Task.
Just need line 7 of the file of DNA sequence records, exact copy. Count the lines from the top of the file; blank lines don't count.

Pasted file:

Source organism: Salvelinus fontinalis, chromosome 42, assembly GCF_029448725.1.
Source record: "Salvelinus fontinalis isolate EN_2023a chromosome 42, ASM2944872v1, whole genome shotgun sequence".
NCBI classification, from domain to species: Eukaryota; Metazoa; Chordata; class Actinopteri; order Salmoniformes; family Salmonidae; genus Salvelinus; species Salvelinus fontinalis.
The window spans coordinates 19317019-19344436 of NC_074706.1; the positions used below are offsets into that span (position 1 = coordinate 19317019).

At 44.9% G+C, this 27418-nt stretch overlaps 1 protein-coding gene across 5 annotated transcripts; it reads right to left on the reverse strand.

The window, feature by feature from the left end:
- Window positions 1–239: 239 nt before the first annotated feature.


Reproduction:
- Window positions 1–239: 239 nt before the first annotated feature.